It has also bee found that the expanded polypropylene foam products have outstanding shock absorbing properties. In fact, since 1985, expanded polypropylene foam has found commercial application in automobile bumper cores, reusable containers and cushion packaging. A technical field for molding polyolefin foam beads has been established, directed to steam chest molding of polypropylene foam beads, and is well known in the art. For example, Endo et al suggested a method of producing a polypropylene resin molded product from foamed polypropylene beads which comprised of introducing a pressurizing gas into foamed polypropylene foam beads having closed cells until the volume of the beads is reduced 50-99%, charging the beads in a mold cavity and introducing steam into the cavity to cause adhesion of the compressed foam beads.

Polypropylene beads may also be molded without pre-treatment to build up internal pressure within the foam beads before molding. For example, Hideki teaches a method for production of an expansion-molded article of polypropylene resin which comprised filling pre-foamed polypropylene resin beads in a mold and then heating the beads to cause the beads to expand and fuse together to form the expansion molded article conforming to the mold. In 1988, Nakamura proposed a process for preparing a foamed article which comprised charging pre-expanded polypropylene beads, having two melt temperatures, into a mold which is able to be closed, but unable to be sealed, without a procedure for giving an internal pressure to the pre-expanded beads, and heating the pre-expanded beads with steam.

Thus, it has been shown that products formed of expanded polypropylene foam are found to be strong, flexible, resistant to fatigue and chemical shock and are durable. Such qualities make this material ideally suited for forming molded tire cores. Nevertheless, none of the prior art patents have suggested this use and no method for molding such tire cores has been proposed heretofore. Thus, none of the prior art techniques have been entirely satisfactory.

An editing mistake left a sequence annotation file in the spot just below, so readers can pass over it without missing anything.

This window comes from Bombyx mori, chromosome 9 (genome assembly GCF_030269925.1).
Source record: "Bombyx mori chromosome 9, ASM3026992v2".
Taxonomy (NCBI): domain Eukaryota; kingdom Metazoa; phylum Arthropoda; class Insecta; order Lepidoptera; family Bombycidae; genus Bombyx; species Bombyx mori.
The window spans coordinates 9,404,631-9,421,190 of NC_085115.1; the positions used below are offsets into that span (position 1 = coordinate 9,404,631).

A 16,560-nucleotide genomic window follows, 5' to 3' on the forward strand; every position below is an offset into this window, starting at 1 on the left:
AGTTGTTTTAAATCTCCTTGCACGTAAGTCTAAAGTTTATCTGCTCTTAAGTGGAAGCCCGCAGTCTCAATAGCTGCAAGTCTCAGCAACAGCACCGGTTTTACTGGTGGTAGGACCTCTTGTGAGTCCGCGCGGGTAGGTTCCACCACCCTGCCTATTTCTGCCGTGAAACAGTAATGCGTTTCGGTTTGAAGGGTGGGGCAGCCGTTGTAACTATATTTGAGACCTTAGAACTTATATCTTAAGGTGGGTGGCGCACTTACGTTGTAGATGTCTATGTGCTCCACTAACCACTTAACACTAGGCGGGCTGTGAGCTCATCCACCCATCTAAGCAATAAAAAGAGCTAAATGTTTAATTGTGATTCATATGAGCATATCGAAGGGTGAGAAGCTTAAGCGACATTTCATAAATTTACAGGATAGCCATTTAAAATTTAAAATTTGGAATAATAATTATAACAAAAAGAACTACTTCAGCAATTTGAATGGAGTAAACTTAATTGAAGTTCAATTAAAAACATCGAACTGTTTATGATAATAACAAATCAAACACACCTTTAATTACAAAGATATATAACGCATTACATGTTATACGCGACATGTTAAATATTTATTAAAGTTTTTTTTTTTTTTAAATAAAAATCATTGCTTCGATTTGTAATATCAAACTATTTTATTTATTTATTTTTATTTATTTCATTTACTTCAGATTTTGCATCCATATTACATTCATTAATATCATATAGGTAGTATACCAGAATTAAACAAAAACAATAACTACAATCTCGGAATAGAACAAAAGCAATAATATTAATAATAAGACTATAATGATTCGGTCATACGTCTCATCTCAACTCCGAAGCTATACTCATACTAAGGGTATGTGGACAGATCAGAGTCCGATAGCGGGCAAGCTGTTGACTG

These disadvantages of prior art methods and materials for producing tires and tire cores have been overcome with the present invention and improved methods and materials are proposed which permit rapid and inexpensive mass production of molded polypropylene foam tire cores and produce tire cores which are extremely strong, light weight, durable, resistant to solvents and chemicals and which may be inserted in tire casings in one piece or multiple sections to provide puncture-proof and rupture-proof internal support for tires so that safer tires are produced with less need for casing reenforcement.

The advantages of the present invention are preferably attained by producing polypropylene foam tire cores formed by molding foam beads composed of polypropylene or polypropylene polymer blends and fusing them together with steam pressure.